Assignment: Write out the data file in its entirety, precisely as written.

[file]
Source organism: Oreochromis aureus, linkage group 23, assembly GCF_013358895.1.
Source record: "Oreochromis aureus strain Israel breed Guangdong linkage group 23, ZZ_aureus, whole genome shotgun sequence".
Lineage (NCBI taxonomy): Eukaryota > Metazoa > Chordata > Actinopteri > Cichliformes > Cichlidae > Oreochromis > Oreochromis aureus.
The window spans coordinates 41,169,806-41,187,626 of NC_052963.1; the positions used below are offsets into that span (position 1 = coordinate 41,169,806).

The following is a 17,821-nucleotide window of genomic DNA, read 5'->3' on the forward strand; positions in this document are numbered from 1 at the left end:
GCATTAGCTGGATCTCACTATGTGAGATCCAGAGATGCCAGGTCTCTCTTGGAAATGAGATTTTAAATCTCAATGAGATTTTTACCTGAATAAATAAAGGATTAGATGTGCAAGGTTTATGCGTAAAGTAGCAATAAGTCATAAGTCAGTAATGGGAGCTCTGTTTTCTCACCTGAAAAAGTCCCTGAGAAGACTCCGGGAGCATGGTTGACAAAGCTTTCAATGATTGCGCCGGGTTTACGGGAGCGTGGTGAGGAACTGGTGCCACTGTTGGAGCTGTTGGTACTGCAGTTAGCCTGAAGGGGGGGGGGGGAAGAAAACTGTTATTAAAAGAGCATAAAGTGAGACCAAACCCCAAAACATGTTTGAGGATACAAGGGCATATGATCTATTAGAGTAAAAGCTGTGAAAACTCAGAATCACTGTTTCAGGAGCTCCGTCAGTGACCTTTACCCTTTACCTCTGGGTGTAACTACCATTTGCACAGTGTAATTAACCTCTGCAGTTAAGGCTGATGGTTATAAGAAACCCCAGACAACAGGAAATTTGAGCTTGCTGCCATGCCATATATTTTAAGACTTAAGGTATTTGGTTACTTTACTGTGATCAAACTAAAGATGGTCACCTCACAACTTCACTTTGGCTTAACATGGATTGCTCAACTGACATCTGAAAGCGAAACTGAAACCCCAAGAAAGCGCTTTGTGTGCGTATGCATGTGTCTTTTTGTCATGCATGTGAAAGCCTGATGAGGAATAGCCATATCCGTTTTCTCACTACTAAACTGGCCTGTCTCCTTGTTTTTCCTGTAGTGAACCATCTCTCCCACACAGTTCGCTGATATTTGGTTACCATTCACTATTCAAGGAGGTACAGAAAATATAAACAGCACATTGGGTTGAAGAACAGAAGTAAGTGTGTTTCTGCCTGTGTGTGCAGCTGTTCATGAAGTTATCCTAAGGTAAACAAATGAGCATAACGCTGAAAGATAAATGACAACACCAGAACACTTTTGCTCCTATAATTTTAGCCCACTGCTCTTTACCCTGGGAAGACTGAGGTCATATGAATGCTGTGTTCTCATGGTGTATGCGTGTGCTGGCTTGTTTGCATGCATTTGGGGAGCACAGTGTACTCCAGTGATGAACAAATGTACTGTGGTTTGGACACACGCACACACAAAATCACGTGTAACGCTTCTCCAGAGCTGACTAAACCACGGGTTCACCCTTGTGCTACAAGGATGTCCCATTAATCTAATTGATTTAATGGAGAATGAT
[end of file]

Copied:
Source organism: Oreochromis aureus, linkage group 23, assembly GCF_013358895.1.
Source record: "Oreochromis aureus strain Israel breed Guangdong linkage group 23, ZZ_aureus, whole genome shotgun sequence".
Lineage (NCBI taxonomy): Eukaryota > Metazoa > Chordata > Actinopteri > Cichliformes > Cichlidae > Oreochromis > Oreochromis aureus.
The window spans coordinates 41,169,806-41,187,626 of NC_052963.1; the positions used below are offsets into that span (position 1 = coordinate 41,169,806).

The following is a 17,821-nucleotide window of genomic DNA, read 5'->3' on the forward strand; positions in this document are numbered from 1 at the left end:
GCATTAGCTGGATCTCACTATGTGAGATCCAGAGATGCCAGGTCTCTCTTGGAAATGAGATTTTAAATCTCAATGAGATTTTTACCTGAATAAATAAAGGATTAGATGTGCAAGGTTTATGCGTAAAGTAGCAATAAGTCATAAGTCAGTAATGGGAGCTCTGTTTTCTCACCTGAAAAAGTCCCTGAGAAGACTCCGGGAGCATGGTTGACAAAGCTTTCAATGATTGCGCCGGGTTTACGGGAGCGTGGTGAGGAACTGGTGCCACTGTTGGAGCTGTTGGTACTGCAGTTAGCCTGAAGGGGGGGGGGGGAAGAAAACTGTTATTAAAAGAGCATAAAGTGAGACCAAACCCCAAAACATGTTTGAGGATACAAGGGCATATGATCTATTAGAGTAAAAGCTGTGAAAACTCAGAATCACTGTTTCAGGAGCTCCGTCAGTGACCTTTACCCTTTACCTCTGGGTGTAACTACCATTTGCACAGTGTAATTAACCTCTGCAGTTAAGGCTGATGGTTATAAGAAACCCCAGACAACAGGAAATTTGAGCTTGCTGCCATGCCATATATTTTAAGACTTAAGGTATTTGGTTACTTTACTGTGATCAAACTAAAGATGGTCACCTCACAACTTCACTTTGGCTTAACATGGATTGCTCAACTGACATCTGAAAGCGAAACTGAAACCCCAAGAAAGCGCTTTGTGTGCGTATGCATGTGTCTTTTTGTCATGCATGTGAAAGCCTGATGAGGAATAGCCATATCCGTTTTCTCACTACTAAACTGGCCTGTCTCCTTGTTTTTCCTGTAGTGAACCATCTCTCCCACACAGTTCGCTGATATTTGGTTACCATTCACTATTCAAGGAGGTACAGAAAATATAAACAGCACATTGGGTTGAAGAACAGAAGTAAGTGTGTTTCTGCCTGTGTGTGCAGCTGTTCATGAAGTTATCCTAAGGTAAACAAATGAGCATAACGCTGAAAGATAAATGACAACACCAGAACACTTTTGCTCCTATAATTTTAGCCCACTGCTCTTTACCCTGGGAAGACTGAGGTCATATGAATGCTGTGTTCTCATGGTGTATGCGTGTGCTGGCTTGTTTGCATGCATTTGGGGAGCACAGTGTACTCCAGTGATGAACAAATGTACTGTGGTTTGGACACACGCACACACAAAATCACGTGTAACGCTTCTCCAGAGCTGACTAAACCACGGGTTCACCCTTGTGCTACAAGGATGTCCCATTAATCTAATTGATTTAATGGAGAATGAT